• Marginal costing is a method of costing that considers only the variable costs involved in producing a unit of output. In this method, fixed costs are treated as period costs and are not included in the cost of production.
• This approach provides valuable information for decision-making such as pricing, product mix, and volume decisions.

#### Numerical Example:

Suppose a company produces 10,000 units of a product with a selling price of \$20 per unit. The total variable costs per unit are \$12, and the total fixed costs are \$50,000.

#### Features of Marginal Costing:

• Only variable costs are considered in product costing.
• Fixed costs are treated as period costs and are not included in the cost of production.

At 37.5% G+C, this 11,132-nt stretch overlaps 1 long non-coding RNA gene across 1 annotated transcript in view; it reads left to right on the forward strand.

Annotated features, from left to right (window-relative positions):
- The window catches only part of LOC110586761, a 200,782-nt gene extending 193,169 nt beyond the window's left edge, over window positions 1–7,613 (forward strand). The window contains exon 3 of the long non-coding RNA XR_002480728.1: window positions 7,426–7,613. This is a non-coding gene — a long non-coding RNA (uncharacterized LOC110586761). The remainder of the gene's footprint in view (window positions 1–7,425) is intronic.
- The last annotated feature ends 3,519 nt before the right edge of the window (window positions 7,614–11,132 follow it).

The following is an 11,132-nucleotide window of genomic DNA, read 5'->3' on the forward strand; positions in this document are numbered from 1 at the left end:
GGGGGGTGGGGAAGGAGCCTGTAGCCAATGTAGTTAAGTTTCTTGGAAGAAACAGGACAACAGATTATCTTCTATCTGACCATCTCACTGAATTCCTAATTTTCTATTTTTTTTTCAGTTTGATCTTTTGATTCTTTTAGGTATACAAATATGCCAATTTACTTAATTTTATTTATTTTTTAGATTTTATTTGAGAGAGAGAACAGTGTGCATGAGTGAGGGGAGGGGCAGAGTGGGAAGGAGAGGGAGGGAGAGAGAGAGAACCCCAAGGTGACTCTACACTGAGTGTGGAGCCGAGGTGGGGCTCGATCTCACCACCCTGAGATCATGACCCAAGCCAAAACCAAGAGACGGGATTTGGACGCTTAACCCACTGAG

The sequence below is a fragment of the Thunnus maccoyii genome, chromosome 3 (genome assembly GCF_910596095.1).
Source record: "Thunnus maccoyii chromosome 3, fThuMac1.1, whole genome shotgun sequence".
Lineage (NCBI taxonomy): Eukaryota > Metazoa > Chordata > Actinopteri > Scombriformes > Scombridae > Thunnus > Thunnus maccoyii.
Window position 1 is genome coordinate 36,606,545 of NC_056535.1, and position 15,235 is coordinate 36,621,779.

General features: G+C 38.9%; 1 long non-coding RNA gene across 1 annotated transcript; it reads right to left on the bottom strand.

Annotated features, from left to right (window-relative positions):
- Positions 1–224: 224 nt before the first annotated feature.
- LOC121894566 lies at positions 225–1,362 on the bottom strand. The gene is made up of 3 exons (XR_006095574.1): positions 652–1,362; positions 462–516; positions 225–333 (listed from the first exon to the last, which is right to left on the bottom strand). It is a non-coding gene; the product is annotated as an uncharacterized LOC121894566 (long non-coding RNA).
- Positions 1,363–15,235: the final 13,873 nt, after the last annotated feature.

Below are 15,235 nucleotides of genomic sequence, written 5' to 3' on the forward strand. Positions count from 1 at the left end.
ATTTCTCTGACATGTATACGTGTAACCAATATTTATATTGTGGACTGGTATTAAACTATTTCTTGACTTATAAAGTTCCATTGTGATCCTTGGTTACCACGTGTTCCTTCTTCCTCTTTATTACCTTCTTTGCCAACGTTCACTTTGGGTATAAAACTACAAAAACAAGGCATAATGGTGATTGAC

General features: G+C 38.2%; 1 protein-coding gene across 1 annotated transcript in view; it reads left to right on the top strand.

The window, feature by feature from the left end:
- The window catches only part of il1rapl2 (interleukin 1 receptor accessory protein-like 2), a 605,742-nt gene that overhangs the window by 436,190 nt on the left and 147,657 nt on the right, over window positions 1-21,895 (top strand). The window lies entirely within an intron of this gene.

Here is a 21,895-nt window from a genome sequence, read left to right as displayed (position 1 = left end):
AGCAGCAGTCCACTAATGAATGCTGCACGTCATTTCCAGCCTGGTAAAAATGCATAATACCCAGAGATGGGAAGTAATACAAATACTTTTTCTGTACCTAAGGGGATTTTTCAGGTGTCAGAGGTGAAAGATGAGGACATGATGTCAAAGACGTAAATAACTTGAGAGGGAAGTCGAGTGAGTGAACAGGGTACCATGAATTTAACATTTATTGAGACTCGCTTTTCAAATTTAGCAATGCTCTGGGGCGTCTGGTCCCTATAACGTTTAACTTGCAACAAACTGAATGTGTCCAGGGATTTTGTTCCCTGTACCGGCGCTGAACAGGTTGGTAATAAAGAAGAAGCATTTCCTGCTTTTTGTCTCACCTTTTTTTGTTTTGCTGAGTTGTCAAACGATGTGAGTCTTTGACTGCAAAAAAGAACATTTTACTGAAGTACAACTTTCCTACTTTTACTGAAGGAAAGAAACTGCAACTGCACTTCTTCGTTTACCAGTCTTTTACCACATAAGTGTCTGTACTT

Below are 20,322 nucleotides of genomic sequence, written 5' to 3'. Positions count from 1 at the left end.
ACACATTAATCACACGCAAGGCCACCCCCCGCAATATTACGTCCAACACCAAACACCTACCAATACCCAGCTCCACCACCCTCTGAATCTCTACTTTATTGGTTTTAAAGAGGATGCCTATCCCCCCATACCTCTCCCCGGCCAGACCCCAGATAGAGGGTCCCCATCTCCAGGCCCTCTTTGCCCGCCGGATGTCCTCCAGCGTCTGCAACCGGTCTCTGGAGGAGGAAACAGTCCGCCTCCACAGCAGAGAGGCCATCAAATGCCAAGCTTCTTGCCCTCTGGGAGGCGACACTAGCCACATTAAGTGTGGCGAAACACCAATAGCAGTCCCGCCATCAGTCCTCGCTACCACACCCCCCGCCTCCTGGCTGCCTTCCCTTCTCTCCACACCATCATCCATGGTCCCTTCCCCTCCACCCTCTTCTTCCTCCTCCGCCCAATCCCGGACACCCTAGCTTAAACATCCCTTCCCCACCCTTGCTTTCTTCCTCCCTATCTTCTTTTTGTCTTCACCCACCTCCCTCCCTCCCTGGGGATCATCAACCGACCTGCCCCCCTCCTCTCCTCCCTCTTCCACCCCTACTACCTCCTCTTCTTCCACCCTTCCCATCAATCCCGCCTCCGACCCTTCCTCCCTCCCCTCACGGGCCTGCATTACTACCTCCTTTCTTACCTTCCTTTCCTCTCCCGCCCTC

• It helps in making decisions related to pricing, product mix, and volume.

Process: To calculate the marginal cost of a product, we only consider the variable costs involved in producing a unit of output. The formula for calculating marginal cost is:

Marginal Cost = Variable Cost per Unit

Using the numerical example above, the marginal cost per unit would be \$12.

• Easy to understand and implement: Marginal costing is a simple costing method that is easy to understand and implement.
• Useful for short-term decision making: It is useful for short-term decision-making as it considers only the variable cost of production and helps to determine the contribution margin.
• Helps to determine the breakeven point: It helps in determining the breakeven point, which is the point where total revenue equals total costs.
• Helps in pricing decisions: Marginal costing helps in pricing decisions as it calculates the contribution margin per unit and helps to set the selling price.
• Useful for cost control: Marginal costing is useful for cost control as it helps in identifying the areas where costs can be reduced.